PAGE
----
Mr. Fernando De La Cruz
- Wise Spice Catering Company
- Wise Spice Catering Company
196 West 25th Street
Hialeah, FL 33010-1608
- Issuing Office:
- San Juan District Office
Office of Regulatory Affairs
Office of Human and Animal Food Operations
East Division IV
466 Avenida Fernández Juncos
San Juan, Puerto Rico 00901-3223
Tel: (787) 729-8500
November 1, 2017
18-HAFE4-WL-01/CMS No. 533921
VIA UNITED PARCEL SERVICE
NEXT DAY - SIGNATURE REQUIRED
Mr. Fernando De La Cruz, Owner
Wise Spice Catering Company
196 West 25th Street
Hialeah, Florida 33010-1608
Dear Mr. De La Cruz:
The United States Food and Drug Administration (FDA) conducted an inspection of your food manufacturing facility located at 196 W 25th St, Hialeah, Florida, 33010-1608, from April 3 to April 12, 2017. During the inspection, FDA collected environmental samples (i.e., swabs) from various areas in your facility, including areas in close proximity to food and food contact surfaces. FDA laboratory analysis of the environmental swabs identified the presence of Listeria monocytogenes (L. monocytogenes), a human pathogen, in your facility. Based on FDA’s analytical results for the environmental swabs, we have determined that your Ready-to-Eat (RTE) products such as sandwiches and meals are adulterated within the meaning of section 402(a)(4) of the Federal Food, Drug, and Cosmetic Act (the Act), 21 U.S.C. § 342(a)(4), in that they were prepared, packed, or held under insanitary conditions whereby they may have become contaminated with filth or rendered injurious to health.
Additionally, our inspection found that you have serious violations of the seafood Hazard Analysis and Critical Control Point (HACCP) regulation, Title 21, Code of Federal Regulations (CFR), Part 123 (21 CFR Part 123). In accordance with 21 CFR Part 123.6(g), failure of a processor of fish or fishery products to have and implement a HACCP plan that complies with this section or otherwise operate in accordance with the requirements of Part 123, renders your fish or fishery products adulterated within the meaning of section 402(a)(4) of the Act. You may find the Act, the seafood HACCP regulation, and the 4th Edition of FDA’s Fish and Fisheries Products Hazards & Controls Guidance through links on FDA’s home page at www.fda.gov.
The inspection resulted in FDA’s issuance of a Form FDA-483, Inspectional Observations, at the conclusion of the inspection. We acknowledge your firm’s responses dated April 24, 2017 and May 19, 2017, which include a description of corrective actions taken by your firm.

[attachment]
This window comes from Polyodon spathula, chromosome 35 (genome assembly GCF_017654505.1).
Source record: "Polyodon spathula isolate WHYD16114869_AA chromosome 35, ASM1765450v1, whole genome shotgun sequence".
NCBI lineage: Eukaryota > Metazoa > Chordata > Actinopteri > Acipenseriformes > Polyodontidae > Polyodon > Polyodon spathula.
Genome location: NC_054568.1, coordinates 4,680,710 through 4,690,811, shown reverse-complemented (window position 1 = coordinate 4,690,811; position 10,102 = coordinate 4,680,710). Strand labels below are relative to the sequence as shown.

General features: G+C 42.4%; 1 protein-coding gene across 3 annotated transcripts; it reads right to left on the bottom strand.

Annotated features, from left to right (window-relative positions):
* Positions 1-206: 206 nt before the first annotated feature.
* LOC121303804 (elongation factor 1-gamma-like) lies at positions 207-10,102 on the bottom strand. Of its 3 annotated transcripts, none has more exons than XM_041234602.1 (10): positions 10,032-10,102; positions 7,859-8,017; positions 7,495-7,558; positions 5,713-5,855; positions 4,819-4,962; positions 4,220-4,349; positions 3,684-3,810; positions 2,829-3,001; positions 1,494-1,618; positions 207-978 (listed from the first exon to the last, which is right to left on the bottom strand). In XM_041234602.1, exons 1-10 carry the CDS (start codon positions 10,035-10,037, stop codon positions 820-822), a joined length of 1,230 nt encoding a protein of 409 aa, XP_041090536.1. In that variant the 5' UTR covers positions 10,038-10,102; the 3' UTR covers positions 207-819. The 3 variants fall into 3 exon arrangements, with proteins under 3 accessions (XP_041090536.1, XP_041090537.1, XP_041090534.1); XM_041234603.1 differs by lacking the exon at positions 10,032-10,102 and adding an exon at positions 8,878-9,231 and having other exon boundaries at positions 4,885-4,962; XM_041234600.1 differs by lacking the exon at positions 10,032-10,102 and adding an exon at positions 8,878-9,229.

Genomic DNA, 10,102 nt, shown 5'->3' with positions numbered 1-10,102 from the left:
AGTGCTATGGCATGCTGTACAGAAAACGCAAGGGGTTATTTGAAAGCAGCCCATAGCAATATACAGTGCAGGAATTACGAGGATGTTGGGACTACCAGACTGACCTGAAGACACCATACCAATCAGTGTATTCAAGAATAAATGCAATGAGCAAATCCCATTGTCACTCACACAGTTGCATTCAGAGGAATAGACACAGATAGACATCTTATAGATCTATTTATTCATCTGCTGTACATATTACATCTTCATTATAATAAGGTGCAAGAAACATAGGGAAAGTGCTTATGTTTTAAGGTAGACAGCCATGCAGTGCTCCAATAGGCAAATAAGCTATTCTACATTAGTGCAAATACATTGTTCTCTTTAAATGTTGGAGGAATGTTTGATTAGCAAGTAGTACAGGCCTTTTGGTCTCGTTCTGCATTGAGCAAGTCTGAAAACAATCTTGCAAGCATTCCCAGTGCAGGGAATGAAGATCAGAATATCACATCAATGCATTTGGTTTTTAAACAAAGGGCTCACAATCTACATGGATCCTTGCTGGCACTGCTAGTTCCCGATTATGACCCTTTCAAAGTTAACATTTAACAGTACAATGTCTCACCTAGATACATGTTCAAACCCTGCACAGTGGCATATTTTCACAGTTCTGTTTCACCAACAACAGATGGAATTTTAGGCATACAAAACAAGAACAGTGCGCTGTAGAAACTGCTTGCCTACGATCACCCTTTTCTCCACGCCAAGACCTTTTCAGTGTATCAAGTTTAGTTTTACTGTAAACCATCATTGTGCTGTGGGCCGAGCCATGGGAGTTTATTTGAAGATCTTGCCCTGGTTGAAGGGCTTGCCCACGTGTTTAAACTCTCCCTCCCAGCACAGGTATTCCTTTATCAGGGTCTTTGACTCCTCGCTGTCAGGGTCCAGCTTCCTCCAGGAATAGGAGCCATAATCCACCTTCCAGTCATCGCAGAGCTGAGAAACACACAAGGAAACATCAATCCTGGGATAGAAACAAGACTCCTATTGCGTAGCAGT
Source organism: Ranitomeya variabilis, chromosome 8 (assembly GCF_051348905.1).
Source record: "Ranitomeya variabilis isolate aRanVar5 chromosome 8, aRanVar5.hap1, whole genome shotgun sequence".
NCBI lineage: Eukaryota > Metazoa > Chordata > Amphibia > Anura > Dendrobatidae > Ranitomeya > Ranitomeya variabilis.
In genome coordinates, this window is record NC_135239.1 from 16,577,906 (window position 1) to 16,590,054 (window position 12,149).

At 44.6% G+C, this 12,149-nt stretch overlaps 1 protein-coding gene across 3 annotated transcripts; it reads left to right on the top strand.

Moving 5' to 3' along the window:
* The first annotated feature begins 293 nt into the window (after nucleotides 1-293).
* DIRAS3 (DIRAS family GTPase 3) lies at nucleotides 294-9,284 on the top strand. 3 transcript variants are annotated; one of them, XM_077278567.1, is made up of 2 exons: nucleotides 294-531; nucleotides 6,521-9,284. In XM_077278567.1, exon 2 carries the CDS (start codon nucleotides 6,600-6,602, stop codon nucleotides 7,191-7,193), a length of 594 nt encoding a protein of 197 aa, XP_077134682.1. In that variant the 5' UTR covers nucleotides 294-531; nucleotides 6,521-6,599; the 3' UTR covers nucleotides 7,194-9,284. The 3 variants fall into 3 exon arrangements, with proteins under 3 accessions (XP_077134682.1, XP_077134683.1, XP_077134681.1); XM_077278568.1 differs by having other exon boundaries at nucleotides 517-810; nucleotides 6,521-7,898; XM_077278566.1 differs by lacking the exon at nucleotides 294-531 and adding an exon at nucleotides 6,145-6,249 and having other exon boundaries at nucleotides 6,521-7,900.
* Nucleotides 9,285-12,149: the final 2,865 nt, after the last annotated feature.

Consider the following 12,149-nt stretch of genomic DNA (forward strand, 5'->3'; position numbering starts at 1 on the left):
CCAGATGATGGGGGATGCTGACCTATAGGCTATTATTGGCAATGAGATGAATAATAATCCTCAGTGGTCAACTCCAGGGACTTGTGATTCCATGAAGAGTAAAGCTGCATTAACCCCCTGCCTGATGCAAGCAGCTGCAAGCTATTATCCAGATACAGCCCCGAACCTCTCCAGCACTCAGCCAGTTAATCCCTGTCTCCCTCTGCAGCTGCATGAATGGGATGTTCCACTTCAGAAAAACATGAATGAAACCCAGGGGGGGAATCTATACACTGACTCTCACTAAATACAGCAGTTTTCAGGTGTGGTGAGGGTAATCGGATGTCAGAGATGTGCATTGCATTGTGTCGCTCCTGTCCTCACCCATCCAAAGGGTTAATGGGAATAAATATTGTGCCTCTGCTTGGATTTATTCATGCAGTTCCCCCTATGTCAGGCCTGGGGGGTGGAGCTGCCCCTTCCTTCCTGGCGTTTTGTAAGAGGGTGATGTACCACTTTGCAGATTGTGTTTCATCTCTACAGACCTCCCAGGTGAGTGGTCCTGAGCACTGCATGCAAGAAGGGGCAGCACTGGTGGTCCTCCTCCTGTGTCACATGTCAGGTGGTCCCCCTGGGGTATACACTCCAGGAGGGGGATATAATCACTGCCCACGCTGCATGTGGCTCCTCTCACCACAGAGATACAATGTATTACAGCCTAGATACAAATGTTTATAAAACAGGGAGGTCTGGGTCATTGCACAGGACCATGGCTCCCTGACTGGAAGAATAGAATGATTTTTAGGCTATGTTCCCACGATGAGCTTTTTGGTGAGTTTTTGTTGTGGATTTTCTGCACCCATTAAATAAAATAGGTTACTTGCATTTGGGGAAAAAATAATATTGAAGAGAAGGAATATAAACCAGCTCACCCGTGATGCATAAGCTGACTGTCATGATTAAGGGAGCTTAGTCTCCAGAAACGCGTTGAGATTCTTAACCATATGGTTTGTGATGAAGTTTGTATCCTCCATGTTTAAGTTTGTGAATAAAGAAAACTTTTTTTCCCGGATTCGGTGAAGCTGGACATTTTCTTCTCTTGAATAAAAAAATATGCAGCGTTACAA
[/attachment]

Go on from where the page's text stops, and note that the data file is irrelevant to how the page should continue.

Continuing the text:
L. monocytogenes is a pathogenic bacterium that is widespread in the environment and may be introduced into a food processing facility from raw materials, humans, or equipment. Without proper controls, it can proliferate in food processing facilities where it may contaminate food. Consuming foods contaminated with L. monocytogenes can lead to a severe, sometimes life-threatening illness called listeriosis, a foodborne illness, which is a major public health concern due to the severity of the disease, its high case-fatality rate, its long incubation time, and its tendency to affect individuals with underlying conditions.
FDA laboratory analysis of the environmental samples (b)(4) and (b)(4) collected on April 4-5, 2017, confirmed that (b)(4) environmental swabs were positive for L. monocytogenes in the sandwich room, sandwich cooler, cooler #(b)(4), warewash room, and retail area. Positive findings were identified in direct food contact or zone 1 areas, including:
- the stainless steel flat surface of a display case;
- the table under a slicer where condensate was observed dripping from the ceiling condenser unit onto the slicer;
- a baking sheet on a food cart;
- multiple horizontal guides on food carts and food cart wheels; and
- a pallet holding bulk bags of raw onions.
Whole genome sequencing (WGS) analysis was conducted on the (b)(4) L. monocytogenes isolates obtained from FDA environmental samples (b)(4) and (b)(4) collected on April 4-5, 2017. WGS analysis of bacterial human pathogens provides high-resolution data, enabling direct links to be established between clinical isolates and food or environmental sources of bacterial contamination and illness. WGS data can also be used to infer the evolutionary relationships (or phylogeny) within a given set of isolates as it measures each DNA position in a bacterial genome.
At this time, the WGS phylogenetic analysis found that there are (b)(4) strains of L. monocytogenes present in your facility. Of the (b)(4) strains:
- (b)(4) environmental swabs ((b)(4)) are genetically identical to each other, and WGS analysis finds that these (b)(4) comprise a single (1st) strain of L. monocytogenes.
- (b)(4) environmental swab ((b)(4)) isolated a (b)(4) strain of L. monocytogenes.
- (b)(4) environmental swabs ((b)(4)) comprised of a (b)(4) strain of L. monocytogenes was foundin your production environment. Comparing this (b)(4) strain isolated from the (b)(4) environmental swabs to the larger WGS database shows that it matches the L. monocytogenes isolated from a “tuna sandwich” manufactured at your facility and collected by Florida Department of Agriculture and Consumer Services (FDACS) in 2015.
- Environmental swab ((b)(4)) isolated a (b)(4) strain of L. monocytogenes. Comparing this strain to the larger WGS database shows that it matches the L. monocytogenes isolated from a “ham sandwich” collected by FDACS in 2015 from your facility and a 2015 environmental swab collected by the United States Department of Agriculture (USDA) from your facility. Finding the same strain of L. monocytogenes in your production environment over multiple years indicates that this is a resident strain in your facility.